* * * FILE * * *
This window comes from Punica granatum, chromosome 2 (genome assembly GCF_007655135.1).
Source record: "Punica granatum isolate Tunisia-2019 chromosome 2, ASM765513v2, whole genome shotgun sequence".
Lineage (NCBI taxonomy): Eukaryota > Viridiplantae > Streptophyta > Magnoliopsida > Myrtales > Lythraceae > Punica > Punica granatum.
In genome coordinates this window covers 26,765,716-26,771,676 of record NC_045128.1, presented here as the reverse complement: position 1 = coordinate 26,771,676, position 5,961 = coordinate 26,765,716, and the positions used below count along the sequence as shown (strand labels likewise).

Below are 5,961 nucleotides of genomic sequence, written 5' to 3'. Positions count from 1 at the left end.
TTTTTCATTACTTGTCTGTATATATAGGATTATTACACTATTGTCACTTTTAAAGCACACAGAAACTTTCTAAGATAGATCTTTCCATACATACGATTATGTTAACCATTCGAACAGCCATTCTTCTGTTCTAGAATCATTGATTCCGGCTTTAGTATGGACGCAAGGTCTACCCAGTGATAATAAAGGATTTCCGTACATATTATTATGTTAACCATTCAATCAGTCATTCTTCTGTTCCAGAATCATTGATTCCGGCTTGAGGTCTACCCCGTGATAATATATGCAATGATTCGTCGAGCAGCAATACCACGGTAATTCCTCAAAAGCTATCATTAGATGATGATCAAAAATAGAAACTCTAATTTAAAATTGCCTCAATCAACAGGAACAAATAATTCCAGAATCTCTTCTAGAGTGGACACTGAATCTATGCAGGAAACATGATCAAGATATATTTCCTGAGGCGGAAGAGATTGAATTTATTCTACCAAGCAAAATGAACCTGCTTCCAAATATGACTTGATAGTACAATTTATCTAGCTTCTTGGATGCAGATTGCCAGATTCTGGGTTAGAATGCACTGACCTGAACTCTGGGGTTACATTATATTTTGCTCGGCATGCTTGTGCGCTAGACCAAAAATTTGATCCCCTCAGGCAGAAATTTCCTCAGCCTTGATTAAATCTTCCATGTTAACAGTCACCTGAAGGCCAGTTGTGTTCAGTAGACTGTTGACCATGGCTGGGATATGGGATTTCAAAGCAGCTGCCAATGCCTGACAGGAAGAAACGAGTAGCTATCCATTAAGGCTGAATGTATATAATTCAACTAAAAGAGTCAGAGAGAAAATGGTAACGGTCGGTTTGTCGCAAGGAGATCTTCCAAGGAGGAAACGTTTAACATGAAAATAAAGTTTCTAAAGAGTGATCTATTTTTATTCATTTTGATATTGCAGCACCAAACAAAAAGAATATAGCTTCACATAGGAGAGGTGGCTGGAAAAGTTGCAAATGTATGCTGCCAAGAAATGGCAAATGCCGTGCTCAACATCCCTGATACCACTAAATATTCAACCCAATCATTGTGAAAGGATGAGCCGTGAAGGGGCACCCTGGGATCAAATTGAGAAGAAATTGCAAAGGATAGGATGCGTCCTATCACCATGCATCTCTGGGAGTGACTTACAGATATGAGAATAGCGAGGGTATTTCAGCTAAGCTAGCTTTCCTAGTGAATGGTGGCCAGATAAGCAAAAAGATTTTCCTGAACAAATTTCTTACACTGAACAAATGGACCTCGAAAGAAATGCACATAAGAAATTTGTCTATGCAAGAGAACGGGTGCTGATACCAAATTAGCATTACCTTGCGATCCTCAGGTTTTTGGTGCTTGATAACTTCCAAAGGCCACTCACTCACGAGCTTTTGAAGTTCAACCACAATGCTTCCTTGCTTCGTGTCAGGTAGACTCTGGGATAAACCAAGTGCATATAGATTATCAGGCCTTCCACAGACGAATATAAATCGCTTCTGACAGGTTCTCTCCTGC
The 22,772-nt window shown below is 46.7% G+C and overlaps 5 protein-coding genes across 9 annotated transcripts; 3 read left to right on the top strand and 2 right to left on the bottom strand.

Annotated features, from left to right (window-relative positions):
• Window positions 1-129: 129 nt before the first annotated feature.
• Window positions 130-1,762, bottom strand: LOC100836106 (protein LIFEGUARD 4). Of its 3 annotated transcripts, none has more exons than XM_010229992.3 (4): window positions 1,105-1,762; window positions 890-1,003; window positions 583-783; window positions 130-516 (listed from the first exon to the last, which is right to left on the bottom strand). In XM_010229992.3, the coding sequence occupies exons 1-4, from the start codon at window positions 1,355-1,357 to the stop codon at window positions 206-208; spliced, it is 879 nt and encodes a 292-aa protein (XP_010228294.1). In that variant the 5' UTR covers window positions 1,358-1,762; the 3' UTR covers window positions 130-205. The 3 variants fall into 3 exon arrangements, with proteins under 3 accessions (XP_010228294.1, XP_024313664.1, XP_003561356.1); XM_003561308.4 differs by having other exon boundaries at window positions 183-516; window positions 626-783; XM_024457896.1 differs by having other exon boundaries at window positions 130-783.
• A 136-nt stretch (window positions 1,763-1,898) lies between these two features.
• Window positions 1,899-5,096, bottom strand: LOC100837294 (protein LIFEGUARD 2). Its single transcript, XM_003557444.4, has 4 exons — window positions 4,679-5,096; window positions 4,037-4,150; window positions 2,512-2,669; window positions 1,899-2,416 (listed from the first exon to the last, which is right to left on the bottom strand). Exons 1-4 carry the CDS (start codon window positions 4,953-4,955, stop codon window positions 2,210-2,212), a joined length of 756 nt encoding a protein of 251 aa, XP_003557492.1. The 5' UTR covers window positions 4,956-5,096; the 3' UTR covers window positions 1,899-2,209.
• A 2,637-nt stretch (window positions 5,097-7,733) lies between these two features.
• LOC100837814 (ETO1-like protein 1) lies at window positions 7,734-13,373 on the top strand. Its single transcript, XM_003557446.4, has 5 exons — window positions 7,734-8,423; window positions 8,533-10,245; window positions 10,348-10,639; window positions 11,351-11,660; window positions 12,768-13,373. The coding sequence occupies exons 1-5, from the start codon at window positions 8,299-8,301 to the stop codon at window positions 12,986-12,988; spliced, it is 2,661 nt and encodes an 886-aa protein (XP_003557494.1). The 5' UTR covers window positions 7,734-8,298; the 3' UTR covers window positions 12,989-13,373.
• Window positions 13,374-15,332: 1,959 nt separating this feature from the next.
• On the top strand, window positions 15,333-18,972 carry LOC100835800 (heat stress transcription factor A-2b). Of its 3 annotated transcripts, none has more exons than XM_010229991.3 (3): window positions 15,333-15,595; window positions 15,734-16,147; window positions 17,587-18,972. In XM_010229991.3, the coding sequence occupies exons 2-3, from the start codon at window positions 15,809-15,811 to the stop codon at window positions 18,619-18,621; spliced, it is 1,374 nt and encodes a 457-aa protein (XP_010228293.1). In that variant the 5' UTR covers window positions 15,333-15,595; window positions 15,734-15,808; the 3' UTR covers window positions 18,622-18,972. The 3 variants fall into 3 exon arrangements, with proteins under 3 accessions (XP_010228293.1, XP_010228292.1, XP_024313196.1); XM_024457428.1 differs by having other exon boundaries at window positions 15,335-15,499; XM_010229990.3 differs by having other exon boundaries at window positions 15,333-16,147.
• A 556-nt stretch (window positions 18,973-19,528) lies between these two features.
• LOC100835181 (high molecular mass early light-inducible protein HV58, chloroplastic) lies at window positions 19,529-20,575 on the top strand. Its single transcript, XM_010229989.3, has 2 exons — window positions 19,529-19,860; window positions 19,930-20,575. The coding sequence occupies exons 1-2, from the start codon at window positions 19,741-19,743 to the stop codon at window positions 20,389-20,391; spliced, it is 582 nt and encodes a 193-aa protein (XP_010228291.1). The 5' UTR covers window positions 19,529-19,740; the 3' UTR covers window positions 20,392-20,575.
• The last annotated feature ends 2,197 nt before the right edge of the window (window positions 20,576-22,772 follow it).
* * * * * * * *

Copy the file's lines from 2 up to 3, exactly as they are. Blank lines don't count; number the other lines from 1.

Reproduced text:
Source record: "Punica granatum isolate Tunisia-2019 chromosome 2, ASM765513v2, whole genome shotgun sequence".
Lineage (NCBI taxonomy): Eukaryota > Viridiplantae > Streptophyta > Magnoliopsida > Myrtales > Lythraceae > Punica > Punica granatum.